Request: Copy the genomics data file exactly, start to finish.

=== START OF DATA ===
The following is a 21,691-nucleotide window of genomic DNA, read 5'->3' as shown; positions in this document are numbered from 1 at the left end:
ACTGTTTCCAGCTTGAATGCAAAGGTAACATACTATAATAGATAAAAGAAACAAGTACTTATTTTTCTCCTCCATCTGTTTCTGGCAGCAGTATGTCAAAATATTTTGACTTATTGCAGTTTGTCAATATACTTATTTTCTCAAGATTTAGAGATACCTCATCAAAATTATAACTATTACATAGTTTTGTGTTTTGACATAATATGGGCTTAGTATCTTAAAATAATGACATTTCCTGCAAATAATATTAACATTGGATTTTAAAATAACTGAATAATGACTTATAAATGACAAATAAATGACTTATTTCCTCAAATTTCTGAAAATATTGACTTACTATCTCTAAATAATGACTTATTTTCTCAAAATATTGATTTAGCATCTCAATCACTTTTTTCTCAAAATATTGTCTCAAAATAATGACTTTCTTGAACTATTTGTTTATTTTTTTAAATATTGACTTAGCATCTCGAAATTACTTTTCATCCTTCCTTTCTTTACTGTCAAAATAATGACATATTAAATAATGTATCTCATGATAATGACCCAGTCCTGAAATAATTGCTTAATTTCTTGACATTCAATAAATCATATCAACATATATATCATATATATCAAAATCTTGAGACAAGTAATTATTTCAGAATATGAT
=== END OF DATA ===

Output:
The following is a 21,691-nucleotide window of genomic DNA, read 5'->3' as shown; positions in this document are numbered from 1 at the left end:
ACTGTTTCCAGCTTGAATGCAAAGGTAACATACTATAATAGATAAAAGAAACAAGTACTTATTTTTCTCCTCCATCTGTTTCTGGCAGCAGTATGTCAAAATATTTTGACTTATTGCAGTTTGTCAATATACTTATTTTCTCAAGATTTAGAGATACCTCATCAAAATTATAACTATTACATAGTTTTGTGTTTTGACATAATATGGGCTTAGTATCTTAAAATAATGACATTTCCTGCAAATAATATTAACATTGGATTTTAAAATAACTGAATAATGACTTATAAATGACAAATAAATGACTTATTTCCTCAAATTTCTGAAAATATTGACTTACTATCTCTAAATAATGACTTATTTTCTCAAAATATTGATTTAGCATCTCAATCACTTTTTTCTCAAAATATTGTCTCAAAATAATGACTTTCTTGAACTATTTGTTTATTTTTTTAAATATTGACTTAGCATCTCGAAATTACTTTTCATCCTTCCTTTCTTTACTGTCAAAATAATGACATATTAAATAATGTATCTCATGATAATGACCCAGTCCTGAAATAATTGCTTAATTTCTTGACATTCAATAAATCATATCAACATATATATCATATATATCAAAATCTTGAGACAAGTAATTATTTCAGAATATGAT